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Suit: Trucking firm rejected disabled applicants

By CHARLES WILSON
Associated Press

INDIANAPOLIS (AP) – The federal government is suing international trucking company Celadon, claiming it illegally forced job applicants to take medical examinations and didn’t hire those it perceived as being disabled.

Paul Will, Celadon’s president and CEO, said Thursday that the company only rejected drivers who didn’t meet U.S. Department of Transportation standards, though the lawsuit claims the company did.

“There’s a driver shortage,” said Will. “There’s no reason we would not hire a driver.” Will said the company hires about 60 to 65 drivers per week.

The U.S. Equal Employment Opportunity Commission filed the lawsuit Wednesday in federal court in Indianapolis, where Celadon is based. The suit was filed on behalf of 16 would-be employees and seeks class action status.

The suit claims the trucking company, which operates in the United States, Canada and Mexico, violated the Americans with Disabilities Act. It says the applicants who were rejected were qualified and met DOT requirements. EEOC attorney Aarika Mack Brown said Thursday that the rejected applicants were all “physically capable of driving a truck.”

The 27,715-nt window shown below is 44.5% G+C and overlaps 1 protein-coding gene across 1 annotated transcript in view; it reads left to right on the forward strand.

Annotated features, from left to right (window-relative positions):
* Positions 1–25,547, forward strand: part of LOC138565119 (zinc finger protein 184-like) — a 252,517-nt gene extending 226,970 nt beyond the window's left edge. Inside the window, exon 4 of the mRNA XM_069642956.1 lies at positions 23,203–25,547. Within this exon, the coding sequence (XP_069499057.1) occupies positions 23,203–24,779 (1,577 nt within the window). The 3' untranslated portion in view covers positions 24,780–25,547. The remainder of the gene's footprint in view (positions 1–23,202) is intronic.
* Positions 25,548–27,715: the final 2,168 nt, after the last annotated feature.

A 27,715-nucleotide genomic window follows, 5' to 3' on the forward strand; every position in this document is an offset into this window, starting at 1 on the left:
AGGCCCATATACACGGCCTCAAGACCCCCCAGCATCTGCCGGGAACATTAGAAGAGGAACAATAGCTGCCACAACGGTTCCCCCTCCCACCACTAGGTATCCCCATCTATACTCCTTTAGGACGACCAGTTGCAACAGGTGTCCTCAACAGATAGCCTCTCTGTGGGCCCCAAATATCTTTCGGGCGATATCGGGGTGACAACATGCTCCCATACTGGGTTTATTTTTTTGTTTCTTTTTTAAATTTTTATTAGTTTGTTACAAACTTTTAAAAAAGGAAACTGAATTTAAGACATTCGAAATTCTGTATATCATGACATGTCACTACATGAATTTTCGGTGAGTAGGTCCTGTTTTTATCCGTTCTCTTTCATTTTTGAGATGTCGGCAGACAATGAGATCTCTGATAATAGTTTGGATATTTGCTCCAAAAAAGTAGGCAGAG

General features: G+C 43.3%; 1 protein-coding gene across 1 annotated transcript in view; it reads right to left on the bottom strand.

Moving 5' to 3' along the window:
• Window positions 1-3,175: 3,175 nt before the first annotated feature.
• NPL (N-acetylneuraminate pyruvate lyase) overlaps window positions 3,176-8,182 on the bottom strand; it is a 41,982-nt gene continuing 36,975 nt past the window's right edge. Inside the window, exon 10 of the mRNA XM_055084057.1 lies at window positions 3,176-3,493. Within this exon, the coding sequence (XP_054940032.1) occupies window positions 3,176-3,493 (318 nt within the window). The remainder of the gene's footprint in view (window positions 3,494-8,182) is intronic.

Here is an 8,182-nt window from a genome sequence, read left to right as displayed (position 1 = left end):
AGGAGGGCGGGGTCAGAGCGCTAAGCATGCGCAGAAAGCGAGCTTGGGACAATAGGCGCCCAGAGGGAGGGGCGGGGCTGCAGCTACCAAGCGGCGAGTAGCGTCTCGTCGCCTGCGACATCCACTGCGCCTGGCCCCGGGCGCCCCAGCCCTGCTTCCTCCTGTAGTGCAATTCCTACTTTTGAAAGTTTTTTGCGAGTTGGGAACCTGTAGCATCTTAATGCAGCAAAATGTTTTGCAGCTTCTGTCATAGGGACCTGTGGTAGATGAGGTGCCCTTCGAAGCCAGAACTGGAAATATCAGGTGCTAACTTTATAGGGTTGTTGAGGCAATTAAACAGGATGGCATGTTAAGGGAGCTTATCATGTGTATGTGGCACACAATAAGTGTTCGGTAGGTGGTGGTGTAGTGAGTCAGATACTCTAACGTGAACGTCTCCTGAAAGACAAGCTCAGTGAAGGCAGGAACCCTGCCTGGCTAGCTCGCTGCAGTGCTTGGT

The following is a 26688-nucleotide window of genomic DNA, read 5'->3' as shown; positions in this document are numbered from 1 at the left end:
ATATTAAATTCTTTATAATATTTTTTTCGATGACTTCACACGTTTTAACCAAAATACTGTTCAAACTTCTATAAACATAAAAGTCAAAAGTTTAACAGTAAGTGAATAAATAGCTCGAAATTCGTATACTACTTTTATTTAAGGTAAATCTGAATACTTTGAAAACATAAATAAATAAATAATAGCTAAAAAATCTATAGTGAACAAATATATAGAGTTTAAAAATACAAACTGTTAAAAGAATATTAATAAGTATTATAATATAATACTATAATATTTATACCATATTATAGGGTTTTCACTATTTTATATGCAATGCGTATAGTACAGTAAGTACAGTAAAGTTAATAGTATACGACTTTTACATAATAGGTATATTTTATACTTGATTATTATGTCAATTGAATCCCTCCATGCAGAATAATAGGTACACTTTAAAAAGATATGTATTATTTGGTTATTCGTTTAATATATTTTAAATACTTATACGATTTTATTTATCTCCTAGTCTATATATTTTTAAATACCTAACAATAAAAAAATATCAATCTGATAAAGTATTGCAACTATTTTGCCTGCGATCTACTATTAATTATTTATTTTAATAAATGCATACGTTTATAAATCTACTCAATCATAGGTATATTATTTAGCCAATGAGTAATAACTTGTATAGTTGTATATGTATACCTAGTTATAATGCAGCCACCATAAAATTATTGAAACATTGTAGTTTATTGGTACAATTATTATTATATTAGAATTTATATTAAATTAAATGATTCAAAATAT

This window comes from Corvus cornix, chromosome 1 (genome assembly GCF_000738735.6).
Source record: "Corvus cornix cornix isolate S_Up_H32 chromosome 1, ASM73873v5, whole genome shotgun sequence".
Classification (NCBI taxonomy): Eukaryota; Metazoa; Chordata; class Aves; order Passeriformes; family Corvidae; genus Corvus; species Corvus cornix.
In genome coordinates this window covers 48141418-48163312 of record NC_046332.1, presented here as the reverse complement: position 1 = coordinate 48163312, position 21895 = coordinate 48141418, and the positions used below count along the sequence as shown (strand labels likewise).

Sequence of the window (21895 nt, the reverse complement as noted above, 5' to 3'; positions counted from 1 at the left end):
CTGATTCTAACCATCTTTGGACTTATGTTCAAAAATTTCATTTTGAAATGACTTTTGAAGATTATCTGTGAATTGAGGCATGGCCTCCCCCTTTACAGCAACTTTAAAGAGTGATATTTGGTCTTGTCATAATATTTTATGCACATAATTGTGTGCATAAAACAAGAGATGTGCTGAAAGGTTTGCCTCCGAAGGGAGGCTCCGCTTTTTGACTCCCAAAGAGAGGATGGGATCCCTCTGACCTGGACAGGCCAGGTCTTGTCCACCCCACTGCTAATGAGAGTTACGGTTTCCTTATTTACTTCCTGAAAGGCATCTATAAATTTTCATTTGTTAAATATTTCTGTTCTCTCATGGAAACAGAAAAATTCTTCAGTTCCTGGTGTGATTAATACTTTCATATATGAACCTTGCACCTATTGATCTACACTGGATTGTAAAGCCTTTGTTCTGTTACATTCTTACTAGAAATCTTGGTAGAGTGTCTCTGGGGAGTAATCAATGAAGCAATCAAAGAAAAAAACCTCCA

The suit alleges that Celadon required job applicants to take vision and hearing screenings, blood pressure tests and other medical examinations aimed at detecting disabilities, and rejected those it perceived as having disabilities including impaired hearing and cardiovascular conditions.

According to the suit, federal rules require employers to make a conditional job offer before conducting a physical.

The suit seeks unspecified damages and an injunction to prevent future ADA violations.

Will said he was “perplexed” by the lawsuit.

“We’re not not hiring them because of the fact that they cannot hear or have a loss of hearing,” he said. “We’re not hiring them because the DOT tells us they cannot be hired.”

Will said drivers would be hired if they remedied the conditions that caused their rejection, for example, by wearing a hearing aid.

However, the suit alleges that one driver with a blood clot was rejected despite his taking a blood thinner to treat his condition.

Celadon said in an annual report that it is one of the top 20 North American trucking companies in terms of revenue, with more than $550 million in operating revenue in fiscal 2011. The company employs about 3,400 people, including more than 2,400 drivers.

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